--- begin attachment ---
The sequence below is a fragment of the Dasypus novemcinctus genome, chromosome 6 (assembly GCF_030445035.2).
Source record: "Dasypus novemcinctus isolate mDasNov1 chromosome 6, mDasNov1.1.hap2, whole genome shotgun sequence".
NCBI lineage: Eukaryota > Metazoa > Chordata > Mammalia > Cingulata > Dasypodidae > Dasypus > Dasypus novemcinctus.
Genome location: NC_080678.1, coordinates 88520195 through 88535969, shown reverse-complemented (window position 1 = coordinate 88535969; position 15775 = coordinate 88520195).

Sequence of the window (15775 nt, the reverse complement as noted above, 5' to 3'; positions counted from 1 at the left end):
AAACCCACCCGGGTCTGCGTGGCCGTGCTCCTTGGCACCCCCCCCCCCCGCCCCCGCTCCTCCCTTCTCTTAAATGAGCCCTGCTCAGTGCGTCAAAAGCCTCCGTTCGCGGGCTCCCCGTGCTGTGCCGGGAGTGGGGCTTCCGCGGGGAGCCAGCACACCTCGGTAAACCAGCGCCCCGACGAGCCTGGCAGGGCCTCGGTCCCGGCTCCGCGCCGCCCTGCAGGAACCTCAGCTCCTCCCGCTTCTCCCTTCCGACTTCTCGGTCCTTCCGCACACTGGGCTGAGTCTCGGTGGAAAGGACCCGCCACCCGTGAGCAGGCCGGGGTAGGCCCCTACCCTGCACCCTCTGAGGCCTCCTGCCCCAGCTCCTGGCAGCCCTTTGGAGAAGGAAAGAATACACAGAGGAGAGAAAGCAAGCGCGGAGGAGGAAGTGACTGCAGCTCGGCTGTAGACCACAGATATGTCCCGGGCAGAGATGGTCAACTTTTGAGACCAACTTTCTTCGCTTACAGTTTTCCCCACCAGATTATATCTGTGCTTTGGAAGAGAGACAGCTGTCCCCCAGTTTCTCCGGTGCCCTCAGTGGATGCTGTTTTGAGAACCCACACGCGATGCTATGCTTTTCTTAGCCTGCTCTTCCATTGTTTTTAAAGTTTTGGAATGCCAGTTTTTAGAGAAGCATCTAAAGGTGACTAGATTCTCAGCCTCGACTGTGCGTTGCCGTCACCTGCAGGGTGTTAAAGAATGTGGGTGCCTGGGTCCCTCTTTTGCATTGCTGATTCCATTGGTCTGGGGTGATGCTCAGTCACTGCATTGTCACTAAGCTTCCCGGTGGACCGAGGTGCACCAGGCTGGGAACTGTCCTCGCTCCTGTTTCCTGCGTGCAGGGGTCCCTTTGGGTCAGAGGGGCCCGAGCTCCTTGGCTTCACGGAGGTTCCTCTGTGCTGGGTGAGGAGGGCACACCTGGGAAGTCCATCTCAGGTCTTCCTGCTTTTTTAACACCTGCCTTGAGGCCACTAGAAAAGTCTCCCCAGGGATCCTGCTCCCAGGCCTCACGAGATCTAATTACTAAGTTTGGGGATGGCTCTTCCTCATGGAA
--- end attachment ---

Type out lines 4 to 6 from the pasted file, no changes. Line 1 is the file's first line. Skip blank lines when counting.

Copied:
Genome location: NC_080678.1, coordinates 88520195 through 88535969, shown reverse-complemented (window position 1 = coordinate 88535969; position 15775 = coordinate 88520195).

Sequence of the window (15775 nt, the reverse complement as noted above, 5' to 3'; positions counted from 1 at the left end):
AAACCCACCCGGGTCTGCGTGGCCGTGCTCCTTGGCACCCCCCCCCCCCGCCCCCGCTCCTCCCTTCTCTTAAATGAGCCCTGCTCAGTGCGTCAAAAGCCTCCGTTCGCGGGCTCCCCGTGCTGTGCCGGGAGTGGGGCTTCCGCGGGGAGCCAGCACACCTCGGTAAACCAGCGCCCCGACGAGCCTGGCAGGGCCTCGGTCCCGGCTCCGCGCCGCCCTGCAGGAACCTCAGCTCCTCCCGCTTCTCCCTTCCGACTTCTCGGTCCTTCCGCACACTGGGCTGAGTCTCGGTGGAAAGGACCCGCCACCCGTGAGCAGGCCGGGGTAGGCCCCTACCCTGCACCCTCTGAGGCCTCCTGCCCCAGCTCCTGGCAGCCCTTTGGAGAAGGAAAGAATACACAGAGGAGAGAAAGCAAGCGCGGAGGAGGAAGTGACTGCAGCTCGGCTGTAGACCACAGATATGTCCCGGGCAGAGATGGTCAACTTTTGAGACCAACTTTCTTCGCTTACAGTTTTCCCCACCAGATTATATCTGTGCTTTGGAAGAGAGACAGCTGTCCCCCAGTTTCTCCGGTGCCCTCAGTGGATGCTGTTTTGAGAACCCACACGCGATGCTATGCTTTTCTTAGCCTGCTCTTCCATTGTTTTTAAAGTTTTGGAATGCCAGTTTTTAGAGAAGCATCTAAAGGTGACTAGATTCTCAGCCTCGACTGTGCGTTGCCGTCACCTGCAGGGTGTTAAAGAATGTGGGTGCCTGGGTCCCTCTTTTGCATTGCTGATTCCATTGGTCTGGGGTGATGCTCAGTCACTGCATTGTCACTAAGCTTCCCGGTGGACCGAGGTGCACCAGGCTGGGAACTGTCCTCGCTCCTGTTTCCTGCGTGCAGGGGTCCCTTTGGGTCAGAGGGGCCCGAGCTCCTTGGCTTCACGGAGGTTCCTCTGTGCTGGGTGAGGAGGGCACACCTGGGAAGTCCATCTCAGGTCTTCCTGCTTTTTTAACACCTGCCTTGAGGCCACTAGAAAAGTCTCCCCAGGGATCCTGCTCCCAGGCCTCACGAGATCTAATTACTAAGTTTGGGGATGGCTCTTCCTCATGGAA